Ferran Adrià (Hospitalet de Llobregat, 1962) needs no introduction. Considered the world’s best chef, he decided to move away from the everyday business of running the kitchen at elBulli to focus on the elBullifoundation and continue investigating the limits of creativity. Although he no longer spends his days in the kitchen, he remains in constant contact with gastronomy, his true passion.
How would you sum up your professional career in one word?
I’m going to sum it up in three: passion, work, and freedom.
How does someone end up being the world’s best chef?
It’s not a label you go looking for. You do your work the best you can, and there’s an endless number of factors at play in the outcome: determination; capacity for work; talent, definitely; luck, too…
What fundamental skills do you think a good chef has to have? What attitudes?
There are lots of attitudes and skills a chef has to have, really… In terms of attitudes, I’d say capacity for work is essential, analytical ability, discipline, critical thinking, patience, among many others. As for skills, ambition, self-confidence, sense of responsibility, boldness…
Where does the creativity of your dishes come from?
In a specific way, they can be the result of any stimulus, whether culinary or not. More generally, they come from constantly paying attention to what’s around us.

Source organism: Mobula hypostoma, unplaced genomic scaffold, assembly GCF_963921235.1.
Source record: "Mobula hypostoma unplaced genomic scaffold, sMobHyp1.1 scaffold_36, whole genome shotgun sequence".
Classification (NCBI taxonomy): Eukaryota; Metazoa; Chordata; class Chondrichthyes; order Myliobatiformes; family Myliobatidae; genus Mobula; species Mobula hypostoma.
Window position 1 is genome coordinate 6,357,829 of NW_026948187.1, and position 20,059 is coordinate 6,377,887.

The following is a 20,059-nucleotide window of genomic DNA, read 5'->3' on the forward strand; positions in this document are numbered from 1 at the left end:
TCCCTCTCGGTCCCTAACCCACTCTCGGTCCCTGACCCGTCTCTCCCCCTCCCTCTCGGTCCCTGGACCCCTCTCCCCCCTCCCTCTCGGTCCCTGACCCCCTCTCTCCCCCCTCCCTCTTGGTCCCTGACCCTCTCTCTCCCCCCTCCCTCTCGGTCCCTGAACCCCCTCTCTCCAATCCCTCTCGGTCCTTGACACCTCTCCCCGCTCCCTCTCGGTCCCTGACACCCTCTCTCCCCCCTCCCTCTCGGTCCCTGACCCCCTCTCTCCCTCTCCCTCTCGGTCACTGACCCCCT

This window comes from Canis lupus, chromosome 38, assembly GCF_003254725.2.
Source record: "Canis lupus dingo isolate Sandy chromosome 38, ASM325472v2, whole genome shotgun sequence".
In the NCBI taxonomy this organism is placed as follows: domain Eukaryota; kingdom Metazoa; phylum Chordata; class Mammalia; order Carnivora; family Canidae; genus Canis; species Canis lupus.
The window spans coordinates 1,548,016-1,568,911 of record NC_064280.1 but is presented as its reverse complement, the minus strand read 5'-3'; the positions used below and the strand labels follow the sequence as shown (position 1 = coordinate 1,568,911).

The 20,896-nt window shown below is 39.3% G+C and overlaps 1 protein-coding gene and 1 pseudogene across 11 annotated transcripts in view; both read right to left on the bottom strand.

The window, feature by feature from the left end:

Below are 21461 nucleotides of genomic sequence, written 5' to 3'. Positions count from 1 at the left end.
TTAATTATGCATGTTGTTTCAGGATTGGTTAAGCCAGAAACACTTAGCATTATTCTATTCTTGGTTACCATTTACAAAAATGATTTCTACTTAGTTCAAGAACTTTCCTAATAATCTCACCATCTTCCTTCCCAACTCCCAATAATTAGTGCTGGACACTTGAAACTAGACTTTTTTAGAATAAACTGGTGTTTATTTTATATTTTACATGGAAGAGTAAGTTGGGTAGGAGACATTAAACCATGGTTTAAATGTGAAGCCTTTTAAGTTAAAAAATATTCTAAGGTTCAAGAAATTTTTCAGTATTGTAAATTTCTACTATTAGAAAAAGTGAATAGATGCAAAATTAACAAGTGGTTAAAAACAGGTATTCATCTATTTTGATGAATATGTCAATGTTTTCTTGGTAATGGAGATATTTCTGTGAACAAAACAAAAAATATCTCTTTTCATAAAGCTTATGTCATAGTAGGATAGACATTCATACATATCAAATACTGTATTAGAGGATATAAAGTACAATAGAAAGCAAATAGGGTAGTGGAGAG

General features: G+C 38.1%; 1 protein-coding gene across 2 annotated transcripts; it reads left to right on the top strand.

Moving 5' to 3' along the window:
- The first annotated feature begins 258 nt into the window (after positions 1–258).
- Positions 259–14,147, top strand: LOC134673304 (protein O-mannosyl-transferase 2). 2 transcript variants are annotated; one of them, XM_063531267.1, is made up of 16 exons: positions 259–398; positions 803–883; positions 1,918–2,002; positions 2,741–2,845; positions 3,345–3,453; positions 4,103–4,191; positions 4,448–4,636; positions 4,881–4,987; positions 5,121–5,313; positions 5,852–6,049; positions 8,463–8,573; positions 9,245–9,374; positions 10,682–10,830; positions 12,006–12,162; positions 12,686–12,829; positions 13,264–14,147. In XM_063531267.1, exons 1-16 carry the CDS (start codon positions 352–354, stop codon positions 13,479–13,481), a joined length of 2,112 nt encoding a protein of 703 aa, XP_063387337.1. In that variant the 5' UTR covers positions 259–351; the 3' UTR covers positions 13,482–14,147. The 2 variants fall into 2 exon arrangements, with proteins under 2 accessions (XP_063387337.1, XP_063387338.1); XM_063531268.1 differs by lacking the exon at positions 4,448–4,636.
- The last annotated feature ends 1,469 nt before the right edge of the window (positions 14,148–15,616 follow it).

You made a very good pair with Juli Soler at elBulli. What did each of you bring to the table?
elBulli is unimaginable without Juli. From a practical point of view, he took care of everything that wasn’t cooking, which is a lot in a restaurant. He brought a new way of dealing with the public and managing a restaurant dining room. For me, having him there represented a calmness, as well as support for my way of understanding cooking, which was an understanding we both shared, actually.
What was the secret to elBulli’s success?
I think, as I’ve said, that it’s a cumulation of circumstances. If you look back over the trajectory of elBulli, you realize that the right decisions were made at each point in time, which is easy to analyze and say after the fact, but at the time they were made, it was hard to know whether we were getting it right.
Out of everything you achieved at elBulli, what has given you the most satisfaction?
Having been able to give the language of cooking a very important boost. Also, the world we’ve created after 25 years, with thousands of “Bullinianos” [the people of elBulli and its projects], who see themselves as the heirs of our experiences at Cala Montjoi, from both the culinary and human points of view.
How have you managed personal and business success?
My leitmotif has always been to keep working, to keep learning as the different situations presented themselves, resolving them by drawing on the people I had around me. Juli Soler represented a fundamental support in this sense.
How would you define the perfect pairing between a wine and a dish?
The perfect pairing doesn’t exist; there are so many parameters at play that we can’t boil it down to an aromatic, tactile, or molecular combination. And isn’t it also true that factors like the setting, the occasion, and the company play a part in achieving the best match between a wine and what you’re eating?
Your brother Albert is doing his part to uphold the reputation of the Adrià name. What are his strengths?